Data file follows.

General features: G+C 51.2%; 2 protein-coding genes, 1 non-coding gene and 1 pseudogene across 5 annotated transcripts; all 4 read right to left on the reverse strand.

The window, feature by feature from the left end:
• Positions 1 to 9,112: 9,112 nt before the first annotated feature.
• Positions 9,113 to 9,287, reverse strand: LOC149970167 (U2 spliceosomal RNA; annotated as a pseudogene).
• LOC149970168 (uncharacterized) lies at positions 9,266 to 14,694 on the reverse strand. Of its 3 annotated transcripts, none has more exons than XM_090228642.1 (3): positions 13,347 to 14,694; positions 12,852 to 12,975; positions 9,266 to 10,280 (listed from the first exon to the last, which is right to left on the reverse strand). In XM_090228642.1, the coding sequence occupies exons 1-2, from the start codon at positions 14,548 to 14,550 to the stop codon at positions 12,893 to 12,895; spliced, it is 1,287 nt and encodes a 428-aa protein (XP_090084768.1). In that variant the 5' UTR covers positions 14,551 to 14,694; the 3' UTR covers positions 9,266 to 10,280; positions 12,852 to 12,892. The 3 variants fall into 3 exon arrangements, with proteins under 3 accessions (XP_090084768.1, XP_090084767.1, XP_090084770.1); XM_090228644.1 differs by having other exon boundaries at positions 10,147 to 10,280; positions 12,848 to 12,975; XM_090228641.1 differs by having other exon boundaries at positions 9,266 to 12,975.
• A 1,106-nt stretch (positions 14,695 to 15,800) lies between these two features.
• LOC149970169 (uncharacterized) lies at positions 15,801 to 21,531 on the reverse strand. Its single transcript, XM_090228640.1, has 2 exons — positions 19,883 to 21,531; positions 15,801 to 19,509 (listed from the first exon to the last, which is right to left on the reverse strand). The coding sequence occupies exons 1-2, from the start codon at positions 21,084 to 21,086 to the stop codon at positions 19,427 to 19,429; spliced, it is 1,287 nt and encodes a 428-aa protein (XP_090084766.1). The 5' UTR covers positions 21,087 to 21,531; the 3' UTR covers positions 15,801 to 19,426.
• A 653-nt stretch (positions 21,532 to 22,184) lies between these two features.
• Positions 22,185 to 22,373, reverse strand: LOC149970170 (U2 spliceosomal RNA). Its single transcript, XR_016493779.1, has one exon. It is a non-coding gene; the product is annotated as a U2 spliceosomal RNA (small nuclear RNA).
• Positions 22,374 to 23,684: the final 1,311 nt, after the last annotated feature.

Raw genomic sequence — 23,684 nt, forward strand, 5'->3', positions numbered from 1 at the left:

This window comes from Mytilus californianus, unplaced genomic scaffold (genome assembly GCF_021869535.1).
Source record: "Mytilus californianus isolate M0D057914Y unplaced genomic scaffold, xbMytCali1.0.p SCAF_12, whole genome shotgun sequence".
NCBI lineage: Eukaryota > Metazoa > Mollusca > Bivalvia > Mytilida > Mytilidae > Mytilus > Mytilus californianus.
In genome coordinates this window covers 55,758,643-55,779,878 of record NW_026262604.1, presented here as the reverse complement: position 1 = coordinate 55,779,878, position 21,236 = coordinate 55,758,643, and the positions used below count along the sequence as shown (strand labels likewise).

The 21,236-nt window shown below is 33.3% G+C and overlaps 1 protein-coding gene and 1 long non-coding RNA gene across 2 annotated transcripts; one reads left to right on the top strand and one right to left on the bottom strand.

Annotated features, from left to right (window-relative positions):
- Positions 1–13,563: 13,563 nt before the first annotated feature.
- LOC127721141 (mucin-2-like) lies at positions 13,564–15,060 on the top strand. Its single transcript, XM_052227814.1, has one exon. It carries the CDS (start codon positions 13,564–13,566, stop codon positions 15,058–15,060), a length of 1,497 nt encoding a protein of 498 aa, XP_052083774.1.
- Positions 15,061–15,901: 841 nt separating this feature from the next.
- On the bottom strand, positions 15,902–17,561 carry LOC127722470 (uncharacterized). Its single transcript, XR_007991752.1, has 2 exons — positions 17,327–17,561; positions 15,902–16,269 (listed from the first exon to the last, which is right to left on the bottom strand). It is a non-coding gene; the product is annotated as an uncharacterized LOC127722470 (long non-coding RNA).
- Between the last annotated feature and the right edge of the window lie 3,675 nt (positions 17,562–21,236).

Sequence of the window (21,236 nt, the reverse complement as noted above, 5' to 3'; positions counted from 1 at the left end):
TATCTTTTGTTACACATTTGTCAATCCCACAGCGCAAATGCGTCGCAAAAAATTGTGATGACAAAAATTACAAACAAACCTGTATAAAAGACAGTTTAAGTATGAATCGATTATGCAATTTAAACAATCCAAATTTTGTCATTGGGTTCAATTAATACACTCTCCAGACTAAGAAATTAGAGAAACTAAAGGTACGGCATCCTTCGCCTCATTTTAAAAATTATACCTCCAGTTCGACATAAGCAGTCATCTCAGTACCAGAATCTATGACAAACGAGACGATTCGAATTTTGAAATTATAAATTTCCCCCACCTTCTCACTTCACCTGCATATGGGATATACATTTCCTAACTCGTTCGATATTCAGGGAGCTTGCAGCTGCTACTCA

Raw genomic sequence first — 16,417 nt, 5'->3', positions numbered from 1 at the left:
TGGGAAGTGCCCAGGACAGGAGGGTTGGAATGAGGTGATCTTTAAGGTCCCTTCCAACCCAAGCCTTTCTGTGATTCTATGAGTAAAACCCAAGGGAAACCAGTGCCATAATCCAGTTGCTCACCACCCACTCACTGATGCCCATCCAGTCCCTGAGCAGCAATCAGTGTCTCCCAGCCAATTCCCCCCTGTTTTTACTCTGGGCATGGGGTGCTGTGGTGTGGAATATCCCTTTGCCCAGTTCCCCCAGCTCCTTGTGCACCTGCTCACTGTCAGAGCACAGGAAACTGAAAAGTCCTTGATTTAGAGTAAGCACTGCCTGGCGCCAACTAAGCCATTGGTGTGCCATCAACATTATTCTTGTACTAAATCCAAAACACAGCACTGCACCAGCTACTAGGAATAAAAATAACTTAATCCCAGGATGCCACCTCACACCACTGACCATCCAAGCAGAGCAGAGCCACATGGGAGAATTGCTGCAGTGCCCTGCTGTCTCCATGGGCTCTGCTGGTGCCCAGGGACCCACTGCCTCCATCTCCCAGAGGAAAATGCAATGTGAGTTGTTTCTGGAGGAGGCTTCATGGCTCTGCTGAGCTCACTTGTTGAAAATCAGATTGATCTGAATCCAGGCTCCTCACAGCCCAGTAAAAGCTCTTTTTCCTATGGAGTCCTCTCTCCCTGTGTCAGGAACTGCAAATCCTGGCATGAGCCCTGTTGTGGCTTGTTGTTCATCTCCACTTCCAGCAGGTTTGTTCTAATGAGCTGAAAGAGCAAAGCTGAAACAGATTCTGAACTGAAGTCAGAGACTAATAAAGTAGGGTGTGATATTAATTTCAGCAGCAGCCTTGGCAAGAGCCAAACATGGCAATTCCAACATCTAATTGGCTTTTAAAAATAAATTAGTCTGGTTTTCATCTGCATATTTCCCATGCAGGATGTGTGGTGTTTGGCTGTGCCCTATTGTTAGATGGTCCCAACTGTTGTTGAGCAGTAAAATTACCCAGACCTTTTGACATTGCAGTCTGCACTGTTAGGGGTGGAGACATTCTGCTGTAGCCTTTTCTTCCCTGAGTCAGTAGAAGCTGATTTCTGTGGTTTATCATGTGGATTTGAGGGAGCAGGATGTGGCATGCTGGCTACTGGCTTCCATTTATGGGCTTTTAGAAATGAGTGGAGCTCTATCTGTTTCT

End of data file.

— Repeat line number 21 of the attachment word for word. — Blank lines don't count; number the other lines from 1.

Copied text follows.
- On the bottom strand, positions 15,902–17,561 carry LOC127722470 (uncharacterized). Its single transcript, XR_007991752.1, has 2 exons — positions 17,327–17,561; positions 15,902–16,269 (listed from the first exon to the last, which is right to left on the bottom strand). It is a non-coding gene; the product is annotated as an uncharacterized LOC127722470 (long non-coding RNA).